I’ve spent many years traveling around our great Hoosier state, exploring both urban and rural areas. We may not have mountains or oceans, but our landscape is no less beautiful, especially the rural countryside. Recently, however, I stumbled across one of the most magical places in all of Indiana – the Shrader-Weaver Nature Preserve in Fayette County.
If, like me, you’re unfamiliar, Shrader-Weaver is a 28-acre old-growth upland forest (the whole property is over 100 acres) a little northwest of Connersville. Protected, owned, and managed by the Indiana DNR as a nature preserve, Shrader-Weaver sprawls across the rolling landscape and features numerous native trees, including tulips, black cherry, black walnut, elm burr oak, and maple trees.
In spring, an epic wildflower show erupts across the landscape at Shrader-Weaver. The flowers make for a spectacular and stunningly beautiful destination this time of year and worth the trip, though timing can be difficult. I’ve been there twice in the past two weeks, and during each visit, a new growth of wildflower was in bloom. This will continue through early May.
The entire forest floor is carpeted with waves of wildflowers – undulating patterns of white, yellow, blue, and pink flowers that stretch back far into the distance. It’s a staggering display of nature and, I would argue, the best wildflower spectacle in the entire state (prove me wrong!).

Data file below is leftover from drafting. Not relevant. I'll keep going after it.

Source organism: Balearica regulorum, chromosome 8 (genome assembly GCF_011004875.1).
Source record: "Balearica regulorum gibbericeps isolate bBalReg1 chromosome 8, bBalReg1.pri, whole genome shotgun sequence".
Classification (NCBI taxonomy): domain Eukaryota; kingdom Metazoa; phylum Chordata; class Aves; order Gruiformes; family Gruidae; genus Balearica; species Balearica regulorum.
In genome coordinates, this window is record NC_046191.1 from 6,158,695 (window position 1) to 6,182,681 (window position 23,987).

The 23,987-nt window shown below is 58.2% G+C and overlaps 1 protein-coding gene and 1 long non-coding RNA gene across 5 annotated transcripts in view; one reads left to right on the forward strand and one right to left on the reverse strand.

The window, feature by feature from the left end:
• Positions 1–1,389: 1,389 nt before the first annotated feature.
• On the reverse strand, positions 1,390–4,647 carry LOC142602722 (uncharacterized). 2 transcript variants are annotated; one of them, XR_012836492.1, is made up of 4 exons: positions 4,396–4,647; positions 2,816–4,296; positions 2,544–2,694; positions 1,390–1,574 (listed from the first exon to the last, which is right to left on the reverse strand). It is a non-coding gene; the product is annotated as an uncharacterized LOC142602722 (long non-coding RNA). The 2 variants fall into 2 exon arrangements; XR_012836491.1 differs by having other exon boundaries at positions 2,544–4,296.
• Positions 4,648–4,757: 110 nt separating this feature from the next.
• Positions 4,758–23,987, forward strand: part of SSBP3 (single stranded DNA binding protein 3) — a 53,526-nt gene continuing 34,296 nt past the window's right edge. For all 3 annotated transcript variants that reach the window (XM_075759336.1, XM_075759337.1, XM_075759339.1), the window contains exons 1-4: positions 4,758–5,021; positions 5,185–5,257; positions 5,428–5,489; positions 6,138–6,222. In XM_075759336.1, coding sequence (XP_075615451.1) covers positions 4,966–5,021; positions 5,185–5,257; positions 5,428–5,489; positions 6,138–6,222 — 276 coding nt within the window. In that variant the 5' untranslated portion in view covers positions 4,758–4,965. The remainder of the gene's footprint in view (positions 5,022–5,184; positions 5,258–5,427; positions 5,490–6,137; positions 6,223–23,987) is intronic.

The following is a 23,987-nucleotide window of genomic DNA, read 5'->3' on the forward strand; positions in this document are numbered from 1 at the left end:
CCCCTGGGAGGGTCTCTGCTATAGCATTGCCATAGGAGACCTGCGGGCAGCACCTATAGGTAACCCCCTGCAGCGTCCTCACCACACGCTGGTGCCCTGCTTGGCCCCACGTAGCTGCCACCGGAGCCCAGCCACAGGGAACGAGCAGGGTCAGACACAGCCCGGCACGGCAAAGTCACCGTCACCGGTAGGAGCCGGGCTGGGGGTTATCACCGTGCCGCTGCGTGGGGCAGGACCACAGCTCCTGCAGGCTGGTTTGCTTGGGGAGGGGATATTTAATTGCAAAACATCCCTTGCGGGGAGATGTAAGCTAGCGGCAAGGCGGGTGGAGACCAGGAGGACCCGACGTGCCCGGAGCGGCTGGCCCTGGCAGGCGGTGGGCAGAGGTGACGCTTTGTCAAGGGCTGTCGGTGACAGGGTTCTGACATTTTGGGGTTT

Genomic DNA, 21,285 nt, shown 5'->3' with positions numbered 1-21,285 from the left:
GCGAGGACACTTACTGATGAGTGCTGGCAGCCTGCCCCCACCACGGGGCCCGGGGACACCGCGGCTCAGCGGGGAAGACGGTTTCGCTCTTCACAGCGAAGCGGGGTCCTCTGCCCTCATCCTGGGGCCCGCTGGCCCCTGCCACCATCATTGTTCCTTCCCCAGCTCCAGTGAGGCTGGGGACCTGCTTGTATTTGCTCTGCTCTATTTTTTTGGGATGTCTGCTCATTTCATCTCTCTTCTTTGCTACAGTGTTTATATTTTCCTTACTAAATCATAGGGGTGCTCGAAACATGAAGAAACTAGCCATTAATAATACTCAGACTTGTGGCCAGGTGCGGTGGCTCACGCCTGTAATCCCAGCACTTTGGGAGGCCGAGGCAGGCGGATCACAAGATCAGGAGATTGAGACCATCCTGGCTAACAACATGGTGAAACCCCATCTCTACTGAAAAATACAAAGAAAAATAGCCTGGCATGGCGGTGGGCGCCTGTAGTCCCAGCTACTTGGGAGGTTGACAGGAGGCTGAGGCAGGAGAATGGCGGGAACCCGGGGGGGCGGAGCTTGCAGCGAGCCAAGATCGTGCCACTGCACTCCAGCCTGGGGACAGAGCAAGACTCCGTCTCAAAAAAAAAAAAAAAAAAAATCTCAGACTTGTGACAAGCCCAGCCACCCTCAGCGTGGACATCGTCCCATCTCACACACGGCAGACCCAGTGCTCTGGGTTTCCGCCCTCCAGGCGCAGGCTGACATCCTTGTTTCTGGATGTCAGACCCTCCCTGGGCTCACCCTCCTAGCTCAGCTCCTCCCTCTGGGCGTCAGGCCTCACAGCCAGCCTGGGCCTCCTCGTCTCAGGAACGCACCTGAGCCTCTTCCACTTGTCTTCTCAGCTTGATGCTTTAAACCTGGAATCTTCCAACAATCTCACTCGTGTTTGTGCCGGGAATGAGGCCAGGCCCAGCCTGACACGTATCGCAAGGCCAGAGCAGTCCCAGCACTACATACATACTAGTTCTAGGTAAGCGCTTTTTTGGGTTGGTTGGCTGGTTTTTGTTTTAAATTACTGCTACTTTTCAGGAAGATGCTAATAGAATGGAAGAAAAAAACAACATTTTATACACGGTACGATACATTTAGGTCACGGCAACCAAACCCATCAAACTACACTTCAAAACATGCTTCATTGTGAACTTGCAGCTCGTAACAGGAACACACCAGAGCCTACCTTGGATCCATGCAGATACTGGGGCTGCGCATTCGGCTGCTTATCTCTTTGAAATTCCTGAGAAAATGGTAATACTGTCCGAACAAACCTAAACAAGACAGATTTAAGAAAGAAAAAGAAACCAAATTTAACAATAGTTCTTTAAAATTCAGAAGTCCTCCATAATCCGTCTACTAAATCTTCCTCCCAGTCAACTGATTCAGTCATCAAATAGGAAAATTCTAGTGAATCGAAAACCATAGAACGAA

Shrader-Weaver was dedicated as a nature preserve in 1974 and became a National Natural Landmark in the same year. Shrader-Weaver is managed and owned by the Division of Nature Preserves, part of the Indiana DNR. Read more about the old-growth forest here and the guide to the Succession Trail here.
A two-mile trail weaves throughout the woods and is perfect for walking and hiking. Experienced trail runners might also find the woods a nice place to run. Dogs are welcomed but must remain on leashes. The forest is open any time of year (sunrise to sunset) but is probably best from late March through October. I’ve read several reports from visitors who argue winter is actually the ideal season to visit. The magnificent wildflower display is on display from April through early May.
During my two trips, I encountered very few people but lots of birds. The Nature Conservancy reports that Shrader-Weaver is home to “Barred Owls, Great Crested Flycatchers and migrant species like cerulean warblers, blue-gray gnatcatchers, ovenbirds, scarlet tanagers, Baltimore Orioles, red-eyed vireos, wood thrush, and Acadian flycatchers.”
If you’re looking for a relaxing adventure in a beautiful Hoosier setting, Shrader-Weaver is definitely worth the trip this spring!